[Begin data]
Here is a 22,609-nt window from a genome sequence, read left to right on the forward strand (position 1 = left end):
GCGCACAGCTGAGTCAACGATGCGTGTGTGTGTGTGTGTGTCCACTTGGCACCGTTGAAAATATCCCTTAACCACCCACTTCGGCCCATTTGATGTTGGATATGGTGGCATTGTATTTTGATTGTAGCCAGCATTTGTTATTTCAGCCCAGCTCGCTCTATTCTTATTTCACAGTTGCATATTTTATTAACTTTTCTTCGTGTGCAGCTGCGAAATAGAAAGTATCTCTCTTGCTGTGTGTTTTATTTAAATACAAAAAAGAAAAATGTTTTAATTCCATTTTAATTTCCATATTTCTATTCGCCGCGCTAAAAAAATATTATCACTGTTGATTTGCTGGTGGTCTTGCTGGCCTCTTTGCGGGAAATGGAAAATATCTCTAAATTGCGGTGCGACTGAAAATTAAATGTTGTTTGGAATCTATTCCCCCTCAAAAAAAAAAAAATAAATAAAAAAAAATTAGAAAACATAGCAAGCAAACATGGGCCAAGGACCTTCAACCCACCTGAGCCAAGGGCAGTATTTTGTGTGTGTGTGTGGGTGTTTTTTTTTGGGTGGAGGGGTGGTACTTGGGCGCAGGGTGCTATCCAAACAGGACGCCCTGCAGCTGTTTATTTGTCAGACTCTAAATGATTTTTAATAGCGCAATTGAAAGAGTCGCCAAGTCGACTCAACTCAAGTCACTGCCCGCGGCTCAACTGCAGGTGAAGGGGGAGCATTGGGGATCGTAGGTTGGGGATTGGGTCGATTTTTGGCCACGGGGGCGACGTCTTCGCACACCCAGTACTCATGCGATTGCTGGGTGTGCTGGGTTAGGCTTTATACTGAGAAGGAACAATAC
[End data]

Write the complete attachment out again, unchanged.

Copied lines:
Here is a 22,609-nt window from a genome sequence, read left to right on the forward strand (position 1 = left end):
GCGCACAGCTGAGTCAACGATGCGTGTGTGTGTGTGTGTGTCCACTTGGCACCGTTGAAAATATCCCTTAACCACCCACTTCGGCCCATTTGATGTTGGATATGGTGGCATTGTATTTTGATTGTAGCCAGCATTTGTTATTTCAGCCCAGCTCGCTCTATTCTTATTTCACAGTTGCATATTTTATTAACTTTTCTTCGTGTGCAGCTGCGAAATAGAAAGTATCTCTCTTGCTGTGTGTTTTATTTAAATACAAAAAAGAAAAATGTTTTAATTCCATTTTAATTTCCATATTTCTATTCGCCGCGCTAAAAAAATATTATCACTGTTGATTTGCTGGTGGTCTTGCTGGCCTCTTTGCGGGAAATGGAAAATATCTCTAAATTGCGGTGCGACTGAAAATTAAATGTTGTTTGGAATCTATTCCCCCTCAAAAAAAAAAAAATAAATAAAAAAAAATTAGAAAACATAGCAAGCAAACATGGGCCAAGGACCTTCAACCCACCTGAGCCAAGGGCAGTATTTTGTGTGTGTGTGTGGGTGTTTTTTTTTGGGTGGAGGGGTGGTACTTGGGCGCAGGGTGCTATCCAAACAGGACGCCCTGCAGCTGTTTATTTGTCAGACTCTAAATGATTTTTAATAGCGCAATTGAAAGAGTCGCCAAGTCGACTCAACTCAAGTCACTGCCCGCGGCTCAACTGCAGGTGAAGGGGGAGCATTGGGGATCGTAGGTTGGGGATTGGGTCGATTTTTGGCCACGGGGGCGACGTCTTCGCACACCCAGTACTCATGCGATTGCTGGGTGTGCTGGGTTAGGCTTTATACTGAGAAGGAACAATAC